Posts Tagged ‘Darn Good Yarn’...
July 29, 2014
Darn Good Yarn and Nicole have been up to some big things this summer…here’s a re-cap in case you missed anything!
*As a 2013 FedEx Small Business Grant Contest Winner, Nicole attended the US Chamber of Commerce’s America’s Small Business Summit. Not only did she hear an inspiring speech by Colin Powell, but she was part of the teaching as well and helped lead a breakout session on Small Business Insider Tips with the other winners from the FedEx Small Business Grant Contest, Danny Catullo of Catullo Prime Meats and Ari Hoffman of Gobie H2O.
*Nicole also attended the IRCE, the Internet Retailer Conference Exhibition, in Chicago and gave an insightful interview with Daniel Burstein of MarketingSherpa Media Center about starting a small e-commerce business. She gives her best advice and tells how she grew Darn Good Yarn by 2900% on a totally self-funded budget.
*Another great interview with Nicole happened on The Shut Up Show with Berni Xiong. Nicole chats with Berni and shares the story of Darn Good Yarn, how she finds courage in the face of fear, and how to build purpose and connection in your business. If you haven’t watched yet, you are missing out!
*And just a teaser here…Nicole took a trip to Toronto to get the ball rolling on something huge! I can’t wait to tell you what she is up to!
July 17, 2014
Hey Everyone! It’s been one jam-packed summer so far! If you haven’t heard yet, we moved our operations to Schenectady, NY. I’m crazy excited about our new space! It’s in the the Stockade Historic District, a neighborhood that’s been around for over 300 years. It’s full of window boxes, quaint old buildings, so much character and I’m in love! Squeakers and I make the mile and half bike ride to work which is helping me recover from a long winter and I’m happy to report that I can fit into my jeggings again!
Darn Good Yarn’s shipping operations are up and running here now (thanks to our fabulous new team member, Joie) and by the end of the summer, we will open our first brick and mortar store! I’m so thankful to be a home grown in Maine business. I still have family and a home there and will run my consulting business from there, but I chose NY for Darn Good Yarn because I’ve wanted to find more balance in my work and family life since Mike changed jobs.
And I went right back to Maine last weekend to be a Breakout Leader for the Sustain Maine Entrepreneurial Conference. I got spiffed up with a new haircut and color and was on my way to the beautiful Chebeaugue Island. Did you catch the picture of my view? That’s what the amazing Ann Marie Almeida and I woke up to every morning in our shared house. She is a Senior Director at BRAC, an organization dedicated to building opportunities for the world’s poor and the #1 NGO in the world, and if that wasn’t enough, she also works to inspire women to make changes in their local community through Leadership for Local Change.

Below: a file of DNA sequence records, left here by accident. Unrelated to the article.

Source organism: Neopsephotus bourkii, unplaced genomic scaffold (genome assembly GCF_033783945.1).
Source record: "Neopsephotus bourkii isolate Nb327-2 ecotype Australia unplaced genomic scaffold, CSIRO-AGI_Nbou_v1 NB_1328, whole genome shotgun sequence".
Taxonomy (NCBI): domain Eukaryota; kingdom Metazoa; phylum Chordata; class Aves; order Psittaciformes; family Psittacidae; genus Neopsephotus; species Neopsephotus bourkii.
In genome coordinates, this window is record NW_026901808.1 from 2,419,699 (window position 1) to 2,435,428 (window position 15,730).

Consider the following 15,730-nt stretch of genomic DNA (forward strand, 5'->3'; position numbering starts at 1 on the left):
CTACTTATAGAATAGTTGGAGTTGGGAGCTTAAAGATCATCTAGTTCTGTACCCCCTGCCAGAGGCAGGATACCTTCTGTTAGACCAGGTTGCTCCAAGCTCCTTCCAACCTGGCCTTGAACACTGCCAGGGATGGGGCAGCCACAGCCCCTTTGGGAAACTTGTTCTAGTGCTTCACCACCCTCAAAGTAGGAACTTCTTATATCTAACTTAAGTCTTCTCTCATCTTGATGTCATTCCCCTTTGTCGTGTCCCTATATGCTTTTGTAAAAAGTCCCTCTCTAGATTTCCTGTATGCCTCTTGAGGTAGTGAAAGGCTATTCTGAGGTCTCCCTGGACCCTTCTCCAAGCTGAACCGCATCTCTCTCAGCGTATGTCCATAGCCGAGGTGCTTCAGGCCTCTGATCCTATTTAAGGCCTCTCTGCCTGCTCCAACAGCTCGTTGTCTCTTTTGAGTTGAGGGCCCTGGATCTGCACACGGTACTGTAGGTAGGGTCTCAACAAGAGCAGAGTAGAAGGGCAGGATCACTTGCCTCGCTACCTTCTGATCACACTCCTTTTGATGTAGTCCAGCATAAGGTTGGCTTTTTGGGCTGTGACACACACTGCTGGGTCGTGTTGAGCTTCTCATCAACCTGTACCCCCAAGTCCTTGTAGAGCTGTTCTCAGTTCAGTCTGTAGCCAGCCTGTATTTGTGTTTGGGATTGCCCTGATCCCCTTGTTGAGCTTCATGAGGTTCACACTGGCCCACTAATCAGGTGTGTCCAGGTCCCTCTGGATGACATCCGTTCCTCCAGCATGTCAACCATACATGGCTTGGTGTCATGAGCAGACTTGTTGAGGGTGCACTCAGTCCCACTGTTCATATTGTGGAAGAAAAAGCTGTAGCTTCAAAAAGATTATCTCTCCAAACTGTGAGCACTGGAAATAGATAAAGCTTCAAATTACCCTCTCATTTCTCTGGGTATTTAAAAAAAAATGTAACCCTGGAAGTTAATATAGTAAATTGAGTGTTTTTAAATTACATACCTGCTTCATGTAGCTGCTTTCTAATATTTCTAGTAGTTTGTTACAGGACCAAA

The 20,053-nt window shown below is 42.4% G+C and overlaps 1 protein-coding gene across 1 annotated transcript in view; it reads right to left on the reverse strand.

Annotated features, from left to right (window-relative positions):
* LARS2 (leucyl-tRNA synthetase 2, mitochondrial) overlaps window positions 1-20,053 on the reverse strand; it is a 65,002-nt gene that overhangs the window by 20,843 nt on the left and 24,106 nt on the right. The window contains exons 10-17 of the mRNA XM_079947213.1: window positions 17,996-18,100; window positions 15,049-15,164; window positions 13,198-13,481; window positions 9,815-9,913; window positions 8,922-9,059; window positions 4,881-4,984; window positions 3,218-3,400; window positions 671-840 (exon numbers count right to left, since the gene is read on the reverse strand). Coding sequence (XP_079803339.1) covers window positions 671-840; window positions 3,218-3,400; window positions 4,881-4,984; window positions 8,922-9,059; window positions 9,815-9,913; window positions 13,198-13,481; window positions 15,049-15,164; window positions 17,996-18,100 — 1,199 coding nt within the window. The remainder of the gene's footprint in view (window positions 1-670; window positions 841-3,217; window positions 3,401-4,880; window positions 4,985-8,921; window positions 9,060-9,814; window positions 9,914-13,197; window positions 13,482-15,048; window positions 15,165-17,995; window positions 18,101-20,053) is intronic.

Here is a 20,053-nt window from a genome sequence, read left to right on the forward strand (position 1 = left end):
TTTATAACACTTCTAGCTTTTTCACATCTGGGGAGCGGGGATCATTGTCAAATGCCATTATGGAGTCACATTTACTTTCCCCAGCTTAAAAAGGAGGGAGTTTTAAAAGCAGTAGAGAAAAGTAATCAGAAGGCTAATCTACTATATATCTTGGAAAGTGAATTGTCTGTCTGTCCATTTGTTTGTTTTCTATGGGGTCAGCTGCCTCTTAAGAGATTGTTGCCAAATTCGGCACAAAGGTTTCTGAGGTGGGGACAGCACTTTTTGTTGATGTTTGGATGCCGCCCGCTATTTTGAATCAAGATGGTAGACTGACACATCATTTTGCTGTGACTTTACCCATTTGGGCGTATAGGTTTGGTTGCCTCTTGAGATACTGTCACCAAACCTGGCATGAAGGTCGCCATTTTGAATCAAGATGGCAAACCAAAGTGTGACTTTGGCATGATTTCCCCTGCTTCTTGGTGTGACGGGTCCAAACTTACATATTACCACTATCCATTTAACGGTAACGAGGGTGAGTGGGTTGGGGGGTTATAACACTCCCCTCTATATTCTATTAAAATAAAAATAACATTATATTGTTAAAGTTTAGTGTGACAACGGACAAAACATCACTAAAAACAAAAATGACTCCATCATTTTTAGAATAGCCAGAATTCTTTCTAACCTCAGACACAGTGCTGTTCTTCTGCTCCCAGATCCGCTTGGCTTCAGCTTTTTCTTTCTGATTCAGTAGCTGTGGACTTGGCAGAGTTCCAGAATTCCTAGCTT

The organizers filled the conference with so many inspiring individuals. Eric Hopkins, is a super talented artist who got the wheels in my head churning with his speech and I hope to share more of ideas here. The energy when entrepreneurs get together, share ideas, and make things happen truly motivates! And that’s what we did in my Breakout session…motivate through strategizing about using out-of-the-box solutions for branding, content management, and building small e-commerce businesses on bootstrap budgets so you can make your business work for you. I was lucky to have Deb Buxton from North East Forest Products, Jim Van Fleet from Mainely Tubs, Emily Nelson from Nelson Treehouse and Supply, and Christine Williams from Crockett’s Cove along for the ride.
Oh, and I can’t forget the delicious food from Jen at Shady Grove Farm, Kitchen and Events. She does farm to table catering and it’s simply fabulous! And, of course, at the end of the day, I sat down with a glass of wine to chat up some great business ideas with Chris Rector, the Regional Representative for Senator Angus King. What a day! So many great people with great ideas and I’m looking forward to sharing more details here. I’m happy I could be there to support the growing businesses in Maine and make connections that will bring more purpose to our mission here at Darn Good Yarn.